Butterfly enjoying the Black eyed Susan

Butterfly enjoying the Black eyed Susan

Paniculata hydrangea

Paniculata hydrangea

The Paniculata hydrangea is another new addition to my garden and another one of my favorites! 🙂  I bought it late in the season while it was still mostly white. But as it ages, it turns pink, and mine turned quite pink in the end.  It is just about ready for me to give it a really good pruning. I’d like to give it a nicer shape for next year as it is quite gangly at the moment.  But the blooms were so lovely and delicate!

Paniculata hydrangea

Paniculata hydrangea – reminds me of lace.

Paniculata hydrangea

Paniculata hydrangea

The Paniculata hydrangea likes lots of sun.  Other varieties of hydrangea don’t require as much sunlight as this one does.  It can grow to about 8 to 10 feet tall and wide, but can be kept at the size you want with regular pruning.  Pruning can be done at any time of year as it does not affect the blooms like other varieties of hydrangeas.  I’m excited to see how this one does in our sunny front yard!

End of season Paniculata hydrangea with its new pink color.

End of season Paniculata hydrangea with its new pink color.

Speaking of pink!  My roses are going for another round of showing off!  We had really bad black spot this year, and I was away when it should have been looked after.  I am still trying to find organic ways to prevent/treat black spot. (Please let me know if you’ve found something that works!)  I’ll be growing something from the onion family in the rose garden next year. But I think I’ll need to find some kind of spray, too, as the conditions for black spot are simply too perfect here.  In the meantime, I’m enjoying the (rose) show!

Floribunda rose Queen Elizabeth (fragrant) with about a million flower buds!

Floribunda rose Queen Elizabeth (fragrant) with about a million flower buds!

Floribunda rose Burgundy Ice

Floribunda rose Burgundy Ice

Floribunda rose Burgundy Ice

Floribunda rose Burgundy Ice

Hybrid tea rose Pink Peace (fragrant)Hybrid tea rose Pink Peace (fragrant)

A tiny stemmed rose bouquet.

A tiny stemmed rose bouquet.

Dahlia.

Dahlia

I’ve planted a yellow Dahlia next to my Asters which have a bright yellow center, or at least they will when they finally bloom later in the fall.  This little plant is very cheerful right now!

Dahlia

Dahlia

This redish Dahlia plant I received at the same time as the yellow one.  It seems to be much happier in its location as the plant size more than doubled in a very short amount of time!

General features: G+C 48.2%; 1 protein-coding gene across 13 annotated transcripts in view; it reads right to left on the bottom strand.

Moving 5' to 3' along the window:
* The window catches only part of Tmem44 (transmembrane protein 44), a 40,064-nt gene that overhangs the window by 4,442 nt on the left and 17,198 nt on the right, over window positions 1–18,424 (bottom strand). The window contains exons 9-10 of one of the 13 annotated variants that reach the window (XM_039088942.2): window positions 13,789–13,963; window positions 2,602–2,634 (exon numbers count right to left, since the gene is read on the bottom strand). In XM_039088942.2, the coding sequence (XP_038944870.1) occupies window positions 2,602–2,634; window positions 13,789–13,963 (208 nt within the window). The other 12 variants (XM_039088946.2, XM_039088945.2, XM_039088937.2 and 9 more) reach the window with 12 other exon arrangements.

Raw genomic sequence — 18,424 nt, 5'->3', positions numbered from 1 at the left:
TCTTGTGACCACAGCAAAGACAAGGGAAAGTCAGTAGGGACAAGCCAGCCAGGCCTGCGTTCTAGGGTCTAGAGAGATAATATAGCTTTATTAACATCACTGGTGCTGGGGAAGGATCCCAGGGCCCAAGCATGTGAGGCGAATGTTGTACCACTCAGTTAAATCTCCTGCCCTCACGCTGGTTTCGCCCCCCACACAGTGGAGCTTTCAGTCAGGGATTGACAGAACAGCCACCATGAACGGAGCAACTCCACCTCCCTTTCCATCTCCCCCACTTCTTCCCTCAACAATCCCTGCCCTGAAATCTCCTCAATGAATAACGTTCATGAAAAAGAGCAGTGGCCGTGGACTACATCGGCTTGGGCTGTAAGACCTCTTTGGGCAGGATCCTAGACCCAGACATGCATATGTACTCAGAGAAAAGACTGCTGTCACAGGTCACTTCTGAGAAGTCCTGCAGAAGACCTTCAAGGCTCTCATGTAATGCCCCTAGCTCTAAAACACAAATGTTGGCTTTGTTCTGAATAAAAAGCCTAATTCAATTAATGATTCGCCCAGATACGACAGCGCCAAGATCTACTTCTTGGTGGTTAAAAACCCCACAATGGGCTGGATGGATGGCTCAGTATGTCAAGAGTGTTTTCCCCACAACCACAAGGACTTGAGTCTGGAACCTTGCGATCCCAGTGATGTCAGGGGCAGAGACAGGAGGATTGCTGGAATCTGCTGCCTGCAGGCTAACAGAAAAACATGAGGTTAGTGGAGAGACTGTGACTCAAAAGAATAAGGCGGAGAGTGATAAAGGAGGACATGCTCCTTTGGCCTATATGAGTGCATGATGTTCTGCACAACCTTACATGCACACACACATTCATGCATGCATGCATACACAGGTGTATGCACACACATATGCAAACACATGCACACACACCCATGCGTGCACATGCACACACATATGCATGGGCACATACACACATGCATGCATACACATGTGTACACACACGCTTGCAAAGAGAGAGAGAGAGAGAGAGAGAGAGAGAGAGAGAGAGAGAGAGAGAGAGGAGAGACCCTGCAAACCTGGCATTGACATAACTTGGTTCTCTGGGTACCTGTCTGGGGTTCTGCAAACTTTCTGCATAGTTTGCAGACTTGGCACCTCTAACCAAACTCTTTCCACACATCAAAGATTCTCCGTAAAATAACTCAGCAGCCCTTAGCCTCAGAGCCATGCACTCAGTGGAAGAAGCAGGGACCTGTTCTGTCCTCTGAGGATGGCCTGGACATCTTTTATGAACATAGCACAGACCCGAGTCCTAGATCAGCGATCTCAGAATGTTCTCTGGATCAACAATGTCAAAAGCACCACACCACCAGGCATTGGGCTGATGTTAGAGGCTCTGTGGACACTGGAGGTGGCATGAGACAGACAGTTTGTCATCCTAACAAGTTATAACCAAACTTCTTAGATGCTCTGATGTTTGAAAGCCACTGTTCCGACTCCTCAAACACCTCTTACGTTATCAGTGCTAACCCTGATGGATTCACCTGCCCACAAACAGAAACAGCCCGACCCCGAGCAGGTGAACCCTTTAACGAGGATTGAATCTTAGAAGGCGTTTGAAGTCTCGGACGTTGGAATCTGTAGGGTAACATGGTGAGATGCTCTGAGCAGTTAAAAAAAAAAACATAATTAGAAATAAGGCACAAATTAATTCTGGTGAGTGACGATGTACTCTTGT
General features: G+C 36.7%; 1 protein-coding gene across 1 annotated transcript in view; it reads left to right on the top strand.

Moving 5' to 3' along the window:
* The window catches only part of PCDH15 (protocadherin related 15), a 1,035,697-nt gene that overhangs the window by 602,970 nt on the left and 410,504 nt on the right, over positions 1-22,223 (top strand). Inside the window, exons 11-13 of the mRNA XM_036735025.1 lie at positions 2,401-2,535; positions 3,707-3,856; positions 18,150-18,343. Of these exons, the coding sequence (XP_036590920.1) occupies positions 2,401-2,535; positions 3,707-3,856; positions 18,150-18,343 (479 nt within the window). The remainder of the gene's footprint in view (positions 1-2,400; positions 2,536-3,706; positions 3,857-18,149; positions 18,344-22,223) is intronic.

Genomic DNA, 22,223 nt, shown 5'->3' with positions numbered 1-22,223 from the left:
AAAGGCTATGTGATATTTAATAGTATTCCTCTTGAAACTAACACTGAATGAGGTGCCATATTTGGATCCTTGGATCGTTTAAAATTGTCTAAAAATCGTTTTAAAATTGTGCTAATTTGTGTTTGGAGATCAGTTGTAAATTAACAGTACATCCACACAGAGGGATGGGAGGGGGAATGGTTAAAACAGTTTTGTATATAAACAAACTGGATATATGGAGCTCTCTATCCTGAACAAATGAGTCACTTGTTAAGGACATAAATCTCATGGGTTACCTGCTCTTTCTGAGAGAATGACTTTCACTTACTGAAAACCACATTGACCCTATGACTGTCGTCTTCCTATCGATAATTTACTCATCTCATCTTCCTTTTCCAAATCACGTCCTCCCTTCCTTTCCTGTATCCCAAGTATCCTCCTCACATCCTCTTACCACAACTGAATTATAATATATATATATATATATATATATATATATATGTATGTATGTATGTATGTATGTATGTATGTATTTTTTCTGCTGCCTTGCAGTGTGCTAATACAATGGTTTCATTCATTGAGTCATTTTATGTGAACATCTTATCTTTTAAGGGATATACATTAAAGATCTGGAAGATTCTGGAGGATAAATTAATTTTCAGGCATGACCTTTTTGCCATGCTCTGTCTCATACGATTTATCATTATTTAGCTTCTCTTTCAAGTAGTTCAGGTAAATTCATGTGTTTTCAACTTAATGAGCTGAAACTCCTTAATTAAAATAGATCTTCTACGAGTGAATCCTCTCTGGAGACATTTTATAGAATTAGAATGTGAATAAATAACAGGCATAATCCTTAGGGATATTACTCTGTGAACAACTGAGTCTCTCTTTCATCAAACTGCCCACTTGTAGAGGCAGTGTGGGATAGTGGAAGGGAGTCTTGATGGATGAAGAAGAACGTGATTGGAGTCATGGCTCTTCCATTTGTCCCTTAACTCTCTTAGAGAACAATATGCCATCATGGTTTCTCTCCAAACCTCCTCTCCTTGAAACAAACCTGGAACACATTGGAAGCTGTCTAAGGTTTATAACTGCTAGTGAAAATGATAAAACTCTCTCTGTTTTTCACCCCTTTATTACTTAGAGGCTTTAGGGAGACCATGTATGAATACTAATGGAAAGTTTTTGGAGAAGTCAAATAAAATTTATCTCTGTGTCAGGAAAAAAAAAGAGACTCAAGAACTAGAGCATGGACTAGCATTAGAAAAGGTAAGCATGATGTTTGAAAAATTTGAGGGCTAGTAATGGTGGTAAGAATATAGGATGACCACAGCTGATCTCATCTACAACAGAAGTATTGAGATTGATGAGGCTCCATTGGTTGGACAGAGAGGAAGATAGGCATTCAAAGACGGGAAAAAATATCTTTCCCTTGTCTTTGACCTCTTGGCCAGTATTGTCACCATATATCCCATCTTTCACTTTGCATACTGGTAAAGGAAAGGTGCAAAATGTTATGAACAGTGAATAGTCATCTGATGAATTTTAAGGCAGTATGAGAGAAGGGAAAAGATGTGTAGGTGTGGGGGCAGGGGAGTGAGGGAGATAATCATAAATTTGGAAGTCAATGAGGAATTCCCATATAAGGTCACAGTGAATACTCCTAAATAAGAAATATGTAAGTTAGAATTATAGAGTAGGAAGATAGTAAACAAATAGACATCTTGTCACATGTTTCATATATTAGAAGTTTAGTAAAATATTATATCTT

A very happy Dahlia plant.

A very happy Dahlia plant covered in blooms.

Blue hydrangea

Blue hydrangea

Sure it wouldn’t be summer without a  blue hydrangea picture! This plant is growing just down the road from me at my neighbor Jerry’s house.  I couldn’t resist taking a picture of it, as the color is so lovely!

Pink hydrangea

Pink hydrangea

Things in my yard tend to grow pink!  This hydrangea is in my yard.  That is ok with me.

Autumn Joy sedum

Autumn Joy sedum

My Autumn Joy sedum is turning a pretty shade of pink.  The butterflies like it too!  I cut this plant down early in the season so that it wouldn’t be so leggy.  That worked great and I think it’s now neater.

Old fashioned geranium

Old fashioned geranium

Geranium on a foggy morning.

Geranium on a foggy morning.

Marigold

Marigold

A snapshot of a perfect summer day ... already behind us.

A snapshot of a perfect summer day … already a distant memory.

I love sharing my pictures of flowers with you!  I hope you’ve enjoyed the look back on summer.  I next have to show you a look back on the vegetables from the summer!

Happy end of summer 🙂
Dana

End of June Roses & Poppies, but wait! Asparagus & Brussels Sprouts too!

Rosa Jacques Cartier (1868).

Rosa Jacques Cartier (1868).

Now that is a picture to get me started! I love roses.  Especially pink ones, but really any color makes me smile.  These just fill the little rose garden with color!The rose garden.

The rose garden.

This has been a very good season for black spot, unfortunately.  I was away this spring, when I think I should have been tending the roses to prevent black spot.  I still have not found an organic method, which annoys me.  This is my garden story as I grow and learn, black spots and all.  I think it would be quite misleading to leave out the rough patches that might be involved in gardening.  While I’m at my confession, I’ll add that I didn’t prune my roses this year (yikes!).  I just was completely unsure of how to go about it and procrastinated too long.  Then it was too late!

Burgundy Ice Floribunda Rose.

Burgundy Ice Floribunda Rose.

Burgundy Ice Floribunda rose.

Burgundy Ice Floribunda rose.